Nursery Crimes

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35104679 - classroom nursery with red chairs and small desks for children

Central to the tale of The Three Little Pigs is the big, bad wolf who blew down two out of three houses because the structures had not been built out of materials that could withstand the animal’s forceful blow. Today’s “Fraud of the Day” reveals a man from Brooklyn, New York, who illegally operated three Brooklyn child care centers. His attempted child care fraud scam came crumbling down when the government dealt a final and forceful blow to the previously convicted felon. (Yes, you read that right. This was not the big, bad fraudster’s first brush with law.)

The daycare center operator carried out his devious plan by collecting more than $50,000 in vouchers from the New York City Administration for Children’s Services (ACS), a government agency that provides welfare services to children and their families. (The vouchers help pay for childcare so parents can go to work.) The fraudster also tried to collect government-funded vouchers for a fourth location that did not actually exist. (Fortunately, this conman did not get away with his intended nursery crimes.)

The stolen government funds were designated for New York City’s most underprivileged citizens. Many were single moms on public assistance who entrusted this guy to watch their infants, toddlers and school-age children. Evidence presented in court showed that the childcare facilities were overcrowded and some infants were left in vermin-infested rooms covered in droppings and within reach of spoiled milk and open alcohol containers. (How would you feel if your child was cared for under those conditions? Pretty disgusting.) Additional research found that one of the daycare centers was only approved to hold seven toddlers even though it actually held 78. (Yes, that’s 71 more than legally allowed.) And when inspectors paid a visit, the center operator would routinely pile the children onto buses while the inspection took place.

It’s important to reveal a bit of background history on this guy. The daycare center operator had previously served three-and-a-half-years in jail for operating a $12 million mortgage fraud scam. (I’m wondering if there was a background check completed on this guy before he opened his childcare centers.)

The conman’s ruse was exposed when a city employee realized that the permit he had filed to open the fourth non-existent center had some incorrect information listed. Eliot Spitzer was listed as the current governor, even though he had resigned years before the permit had been filed. (That was a good catch.) It turns out that the daycare center operator carried out the scheme by bribing a former ACS employee to help him cover up the crime. The fraudster paid the worker from $100 to $300 each month to fax forms that allowed him to continuously receive vouchers for his fourth fictional center. (It’s hard to send important forms via mail to a non-existent address.)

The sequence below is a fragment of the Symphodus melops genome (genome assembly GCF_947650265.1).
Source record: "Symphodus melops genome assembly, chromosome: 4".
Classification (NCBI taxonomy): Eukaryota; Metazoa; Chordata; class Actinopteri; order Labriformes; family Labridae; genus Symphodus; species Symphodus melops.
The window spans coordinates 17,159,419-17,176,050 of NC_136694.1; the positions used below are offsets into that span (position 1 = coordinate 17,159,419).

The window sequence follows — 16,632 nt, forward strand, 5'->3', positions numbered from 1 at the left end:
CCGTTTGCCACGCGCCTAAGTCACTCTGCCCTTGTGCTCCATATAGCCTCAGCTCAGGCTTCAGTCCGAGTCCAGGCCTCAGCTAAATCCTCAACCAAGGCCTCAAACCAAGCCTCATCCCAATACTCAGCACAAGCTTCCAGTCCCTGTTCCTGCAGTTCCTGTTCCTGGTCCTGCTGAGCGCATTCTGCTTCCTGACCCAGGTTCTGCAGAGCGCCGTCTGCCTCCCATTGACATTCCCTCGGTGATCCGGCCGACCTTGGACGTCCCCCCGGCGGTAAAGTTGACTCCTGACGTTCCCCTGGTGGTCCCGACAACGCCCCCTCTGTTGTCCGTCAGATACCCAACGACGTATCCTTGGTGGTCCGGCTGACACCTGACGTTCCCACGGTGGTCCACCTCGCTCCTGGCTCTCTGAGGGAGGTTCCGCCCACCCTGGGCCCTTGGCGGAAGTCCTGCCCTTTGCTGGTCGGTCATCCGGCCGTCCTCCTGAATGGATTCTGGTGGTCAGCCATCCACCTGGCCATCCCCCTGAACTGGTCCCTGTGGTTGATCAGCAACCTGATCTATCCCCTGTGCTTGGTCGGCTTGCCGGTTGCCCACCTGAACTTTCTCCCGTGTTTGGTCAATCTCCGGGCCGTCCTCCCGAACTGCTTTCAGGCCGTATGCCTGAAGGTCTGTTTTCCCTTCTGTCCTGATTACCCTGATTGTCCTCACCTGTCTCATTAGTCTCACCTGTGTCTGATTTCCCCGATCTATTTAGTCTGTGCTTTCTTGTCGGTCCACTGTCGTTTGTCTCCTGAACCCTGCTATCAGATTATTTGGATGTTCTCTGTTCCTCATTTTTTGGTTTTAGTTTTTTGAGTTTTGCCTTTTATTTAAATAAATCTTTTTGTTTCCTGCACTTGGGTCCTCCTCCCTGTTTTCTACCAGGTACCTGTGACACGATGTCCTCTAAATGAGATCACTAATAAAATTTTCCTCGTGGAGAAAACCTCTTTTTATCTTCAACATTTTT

The 44-year-old declared he was innocent after the judge sentenced him to 7 ½ to 15 years in prison for childcare fraud involving illegally-gained vouchers for dozens of school-aged children. (I’d say up to 15 years behind bars is a significant time out for the conman.) Fortunately, the government blew the doors off this big, bad fraudster’s scam and now there’s no use crying over spilt milk.

Today’s “Fraud of the Day” is based on an article entitled, Conman gets max sentence for stealing $50K from day carespublished by New York Post on May 31, 2017.

A conman convicted of pocketing more than $50,000 in city funding meant for day care centers for underprivileged kids was blasted by a Brooklyn judge Wednesday after the scammer whined he was innocent and would “keep fighting” to clear his name.

“What I see is a conman, a manipulative man,” Brooklyn Supreme Court Justice Guy Mangano told Owen Larman before handing the 44-year-old the maximum sentence of seven and a half to 15 years in prison for his scheme. “No contrition.”

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Larry Benson
Larry Benson is currently the Director of Strategic Alliances for Revenue Discovery and Recovery at LexisNexis Risk Solutions. In this role, Benson is responsible for developing partnerships for the tax and revenue and child support enforcement verticals. He focuses on embedded companies that have a need for third-party analytics to enhance their current offerings.